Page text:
A Williamsburg industrial loft, an underground dinner club, a logo of a skull and crossed cooking utensils: The Whisk and Ladle dinner club has all the ingredients of an unbearable hipster disaster inferno implosion. The club is run by a trio of hippicureans, and their project recalls an era before Vice's definition of cool (tampons, cocaine, low self-esteem, sneakers) became the operational norm. Forty dollars gets you a spot in the group's cavernous loft, darkly powerful cocktails and a 5-course meal. But what separates this meal from any you might get at a restaurant is the gentle sheen of illegality (it's not licensed), the exclusivity, and the company.
Publicity is usually death for underground endeavors like these. When Daily Candy wrote up Ghetto Gourmet, the Oakland-based underground dinner club, the New York event was crammed up to the tits in unnaturally tan lawyers with nasal voices and gentlemen whose top buttons remained estranged from their button holes. And when Whisk and Ladle was written up in Thrillist, the founders were flooded with douchebag emails demanding reservations.
Fortunately, they admitted only the die-hard. As a result, the tattoos revealed by the d colletage of our seatmate's dress on a recent visit skewed toward hearts and daggers, Henry Darger and lilies—and not the Chinese characters and unicorns of the Ghetto Gourmet sort.
The events are limited to 20 people, give or take. At our table—one of three—sat a comedian, an observant Jew (deferring the fish chowder), a blogger, and a few others. Jakob Lodwick, the heavily bespectacled co-founder of Collegehumor, dropped by to talk about astral projection during the entree course (salmon with beet risotto). The dessert, a St. Paddy's day Hibernian tribute, was perhaps the strongest part of the meal: chocolate bread pudding with stout ice cream.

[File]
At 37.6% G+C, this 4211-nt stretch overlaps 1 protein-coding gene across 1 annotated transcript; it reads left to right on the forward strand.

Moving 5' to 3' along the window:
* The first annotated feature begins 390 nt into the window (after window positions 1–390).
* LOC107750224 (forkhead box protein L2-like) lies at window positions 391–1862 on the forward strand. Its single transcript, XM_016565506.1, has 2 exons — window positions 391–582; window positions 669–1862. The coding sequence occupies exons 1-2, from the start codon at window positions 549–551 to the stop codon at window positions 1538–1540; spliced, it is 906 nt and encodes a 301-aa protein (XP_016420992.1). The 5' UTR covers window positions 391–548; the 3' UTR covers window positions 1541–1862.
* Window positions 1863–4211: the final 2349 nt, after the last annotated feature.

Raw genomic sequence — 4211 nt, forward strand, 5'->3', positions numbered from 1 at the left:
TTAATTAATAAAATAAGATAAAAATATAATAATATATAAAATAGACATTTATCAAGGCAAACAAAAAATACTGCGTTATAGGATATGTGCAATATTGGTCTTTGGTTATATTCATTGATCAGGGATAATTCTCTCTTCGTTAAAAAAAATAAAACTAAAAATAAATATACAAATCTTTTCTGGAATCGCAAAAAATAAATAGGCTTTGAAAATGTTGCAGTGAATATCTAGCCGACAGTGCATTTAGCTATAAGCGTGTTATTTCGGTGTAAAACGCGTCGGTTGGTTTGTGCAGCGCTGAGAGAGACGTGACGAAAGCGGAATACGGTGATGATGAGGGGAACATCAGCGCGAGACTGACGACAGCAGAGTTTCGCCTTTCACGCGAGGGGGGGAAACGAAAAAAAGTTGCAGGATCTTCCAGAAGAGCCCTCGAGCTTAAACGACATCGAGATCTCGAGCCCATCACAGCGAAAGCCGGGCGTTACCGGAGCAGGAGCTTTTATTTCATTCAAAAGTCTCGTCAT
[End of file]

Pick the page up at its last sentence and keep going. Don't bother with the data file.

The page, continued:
And so now you know what it is, the next question is: How do you get in?
Scoring a table at Whisk and Ladle is a lot like what we imagine trying to sleep with Claire Danes is like. First you have to deal with the seemingly sempiternal waiting list (Whisk and Ladle is booked nearly to July) but the rule is this: just make her laugh, make her cry, woo her with words and deeds. One Whisk and Ladle organizer told us, "We just go through our inbox and delete all the emails that say 'Reservations for two'." So put forth a little effort and plead your case properly. It's not every night that you'll get both a great dinner and a peek at what Williamsburg felt like back at its glorious dawn.